A magnificent close-studded building dating from the early 16th century, Smallhythe Place is best remembered as the last home of Dame Ellen Terry. Famously associated with Henry Irving and the Lyceum Theatre, this great Shakespearian actress purchased the old Kentish farmhouse in 1899.
The early history of Smallhythe Place is somewhat vague but it is believed to have been built shortly after 1514, the year that a huge fire swept through Smallhythe destroying much of the village. During this period there was a thriving shipyard industry and the new building served as the Port House, possibly occupied by the harbour master. Reflecting the changing conditions, as maritime activities diminished and land was reclaimed for agricultural use, the house became known locally as The Farm.
Despite several structural alterations over the years, the core of the Tudor house is essentially unchanged. Smallhythe Place is a superb example of a high-quality house of the period. Externally it represents a substantial rectangular building, the upper storey overhanging the whole of the front elevation, and with a red-tiled pitched roof and homely brick chimney stack. Inside, the main room on the ground floor is the huge heavily beamed former farmhouse kitchen. When Ellen Terry lived here she preferred to use this spacious area with a large open fireplace as a dining room. Today it resembles a cosy memorial room, where numerous portraits and treasures of past performers are displayed. In one of the rooms upstairs, a collection of some of the lavish costumes worn by Ellen Terry during her acting career are exhibited, and in another her wonderful times at The Lyceum are remembered. The simplicity of her bedroom, shows a more private and sentimental side to the woman, wife and mother.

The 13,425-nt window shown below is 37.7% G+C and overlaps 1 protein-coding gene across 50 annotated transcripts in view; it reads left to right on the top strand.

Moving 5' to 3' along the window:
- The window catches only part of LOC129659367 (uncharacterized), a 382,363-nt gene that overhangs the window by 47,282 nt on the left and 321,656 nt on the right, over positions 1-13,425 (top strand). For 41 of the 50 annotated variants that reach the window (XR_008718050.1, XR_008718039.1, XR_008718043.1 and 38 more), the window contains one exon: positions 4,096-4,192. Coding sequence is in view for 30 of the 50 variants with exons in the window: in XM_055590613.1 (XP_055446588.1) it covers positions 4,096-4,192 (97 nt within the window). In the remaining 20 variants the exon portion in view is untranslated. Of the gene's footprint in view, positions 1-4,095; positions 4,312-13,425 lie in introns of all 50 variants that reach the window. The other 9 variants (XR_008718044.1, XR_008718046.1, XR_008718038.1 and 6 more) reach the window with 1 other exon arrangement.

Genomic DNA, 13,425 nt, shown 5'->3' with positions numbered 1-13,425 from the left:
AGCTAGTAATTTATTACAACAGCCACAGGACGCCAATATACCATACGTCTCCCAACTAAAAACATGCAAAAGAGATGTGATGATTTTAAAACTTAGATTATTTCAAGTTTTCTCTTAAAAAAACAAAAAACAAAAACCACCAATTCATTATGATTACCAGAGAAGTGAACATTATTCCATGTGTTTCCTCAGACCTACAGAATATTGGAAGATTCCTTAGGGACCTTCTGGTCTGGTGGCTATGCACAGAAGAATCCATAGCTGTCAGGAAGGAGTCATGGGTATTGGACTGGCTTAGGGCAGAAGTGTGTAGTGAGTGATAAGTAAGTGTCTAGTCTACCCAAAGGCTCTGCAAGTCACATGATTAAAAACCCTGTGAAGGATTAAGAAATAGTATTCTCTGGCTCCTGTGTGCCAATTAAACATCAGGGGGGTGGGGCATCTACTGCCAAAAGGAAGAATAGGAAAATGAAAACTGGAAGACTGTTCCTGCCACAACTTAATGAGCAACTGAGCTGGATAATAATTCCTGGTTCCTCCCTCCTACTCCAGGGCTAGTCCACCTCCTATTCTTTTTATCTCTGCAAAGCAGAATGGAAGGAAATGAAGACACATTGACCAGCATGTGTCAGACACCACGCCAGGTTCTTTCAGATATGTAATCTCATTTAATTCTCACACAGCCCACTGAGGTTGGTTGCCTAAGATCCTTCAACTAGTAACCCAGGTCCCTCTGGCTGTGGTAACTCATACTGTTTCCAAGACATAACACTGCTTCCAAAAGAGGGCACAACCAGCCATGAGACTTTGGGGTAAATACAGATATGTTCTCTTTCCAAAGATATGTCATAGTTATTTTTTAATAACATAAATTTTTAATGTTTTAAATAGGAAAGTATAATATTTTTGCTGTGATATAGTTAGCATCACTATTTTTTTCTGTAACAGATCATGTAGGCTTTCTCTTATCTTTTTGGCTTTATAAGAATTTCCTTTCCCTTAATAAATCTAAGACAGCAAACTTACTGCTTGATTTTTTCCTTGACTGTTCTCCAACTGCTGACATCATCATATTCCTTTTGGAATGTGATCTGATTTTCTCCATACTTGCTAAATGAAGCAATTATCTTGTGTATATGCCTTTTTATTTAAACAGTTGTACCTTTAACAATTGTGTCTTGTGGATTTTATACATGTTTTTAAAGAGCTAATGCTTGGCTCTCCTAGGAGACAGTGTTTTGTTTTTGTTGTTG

This delightful country house holds an appeal to satisfy most visitors. Whether it be a fascination for the lifestyle of a famous person, or a morbid curiosity to see the place where Dame Ellen Terry died in 1928, or perhaps just to enjoy the fabulous architecture of a bygone era.